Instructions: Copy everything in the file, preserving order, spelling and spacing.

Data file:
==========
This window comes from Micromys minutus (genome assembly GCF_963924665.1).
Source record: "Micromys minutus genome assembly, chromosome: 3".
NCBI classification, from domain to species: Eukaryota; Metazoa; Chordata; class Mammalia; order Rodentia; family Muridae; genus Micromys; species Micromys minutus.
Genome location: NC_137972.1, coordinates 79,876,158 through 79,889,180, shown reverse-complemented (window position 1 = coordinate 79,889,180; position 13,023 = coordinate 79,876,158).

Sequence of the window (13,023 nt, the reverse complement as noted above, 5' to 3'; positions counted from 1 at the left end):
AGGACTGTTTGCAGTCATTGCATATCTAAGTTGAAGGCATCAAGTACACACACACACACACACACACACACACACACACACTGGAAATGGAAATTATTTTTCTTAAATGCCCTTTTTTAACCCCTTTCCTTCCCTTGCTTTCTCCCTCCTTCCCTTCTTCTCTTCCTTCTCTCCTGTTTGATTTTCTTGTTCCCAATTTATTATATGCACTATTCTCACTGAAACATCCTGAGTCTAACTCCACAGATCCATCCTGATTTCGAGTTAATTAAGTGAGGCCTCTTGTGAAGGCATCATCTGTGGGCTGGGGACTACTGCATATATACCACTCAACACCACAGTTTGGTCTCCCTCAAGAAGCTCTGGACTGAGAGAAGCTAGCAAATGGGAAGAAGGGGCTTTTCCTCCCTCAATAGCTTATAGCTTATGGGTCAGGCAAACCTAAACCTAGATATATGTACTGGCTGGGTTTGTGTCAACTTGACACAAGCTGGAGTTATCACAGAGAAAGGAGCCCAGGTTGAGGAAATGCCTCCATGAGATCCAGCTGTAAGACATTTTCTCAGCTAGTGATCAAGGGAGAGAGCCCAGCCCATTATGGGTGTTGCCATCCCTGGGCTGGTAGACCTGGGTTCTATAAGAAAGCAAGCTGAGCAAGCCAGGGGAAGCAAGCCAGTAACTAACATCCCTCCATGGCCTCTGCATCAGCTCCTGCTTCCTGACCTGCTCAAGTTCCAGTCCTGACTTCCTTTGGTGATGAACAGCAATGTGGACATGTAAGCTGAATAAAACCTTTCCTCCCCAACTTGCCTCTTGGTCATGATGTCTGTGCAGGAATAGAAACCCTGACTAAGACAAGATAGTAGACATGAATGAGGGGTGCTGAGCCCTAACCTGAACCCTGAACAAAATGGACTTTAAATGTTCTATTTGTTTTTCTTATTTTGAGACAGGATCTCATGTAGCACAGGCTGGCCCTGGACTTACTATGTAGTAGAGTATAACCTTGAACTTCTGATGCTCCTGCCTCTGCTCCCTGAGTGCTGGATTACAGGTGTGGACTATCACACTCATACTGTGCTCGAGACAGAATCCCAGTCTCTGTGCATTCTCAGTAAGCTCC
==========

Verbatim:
This window comes from Micromys minutus (genome assembly GCF_963924665.1).
Source record: "Micromys minutus genome assembly, chromosome: 3".
NCBI classification, from domain to species: Eukaryota; Metazoa; Chordata; class Mammalia; order Rodentia; family Muridae; genus Micromys; species Micromys minutus.
Genome location: NC_137972.1, coordinates 79,876,158 through 79,889,180, shown reverse-complemented (window position 1 = coordinate 79,889,180; position 13,023 = coordinate 79,876,158).

Sequence of the window (13,023 nt, the reverse complement as noted above, 5' to 3'; positions counted from 1 at the left end):
AGGACTGTTTGCAGTCATTGCATATCTAAGTTGAAGGCATCAAGTACACACACACACACACACACACACACACACACACACTGGAAATGGAAATTATTTTTCTTAAATGCCCTTTTTTAACCCCTTTCCTTCCCTTGCTTTCTCCCTCCTTCCCTTCTTCTCTTCCTTCTCTCCTGTTTGATTTTCTTGTTCCCAATTTATTATATGCACTATTCTCACTGAAACATCCTGAGTCTAACTCCACAGATCCATCCTGATTTCGAGTTAATTAAGTGAGGCCTCTTGTGAAGGCATCATCTGTGGGCTGGGGACTACTGCATATATACCACTCAACACCACAGTTTGGTCTCCCTCAAGAAGCTCTGGACTGAGAGAAGCTAGCAAATGGGAAGAAGGGGCTTTTCCTCCCTCAATAGCTTATAGCTTATGGGTCAGGCAAACCTAAACCTAGATATATGTACTGGCTGGGTTTGTGTCAACTTGACACAAGCTGGAGTTATCACAGAGAAAGGAGCCCAGGTTGAGGAAATGCCTCCATGAGATCCAGCTGTAAGACATTTTCTCAGCTAGTGATCAAGGGAGAGAGCCCAGCCCATTATGGGTGTTGCCATCCCTGGGCTGGTAGACCTGGGTTCTATAAGAAAGCAAGCTGAGCAAGCCAGGGGAAGCAAGCCAGTAACTAACATCCCTCCATGGCCTCTGCATCAGCTCCTGCTTCCTGACCTGCTCAAGTTCCAGTCCTGACTTCCTTTGGTGATGAACAGCAATGTGGACATGTAAGCTGAATAAAACCTTTCCTCCCCAACTTGCCTCTTGGTCATGATGTCTGTGCAGGAATAGAAACCCTGACTAAGACAAGATAGTAGACATGAATGAGGGGTGCTGAGCCCTAACCTGAACCCTGAACAAAATGGACTTTAAATGTTCTATTTGTTTTTCTTATTTTGAGACAGGATCTCATGTAGCACAGGCTGGCCCTGGACTTACTATGTAGTAGAGTATAACCTTGAACTTCTGATGCTCCTGCCTCTGCTCCCTGAGTGCTGGATTACAGGTGTGGACTATCACACTCATACTGTGCTCGAGACAGAATCCCAGTCTCTGTGCATTCTCAGTAAGCTCC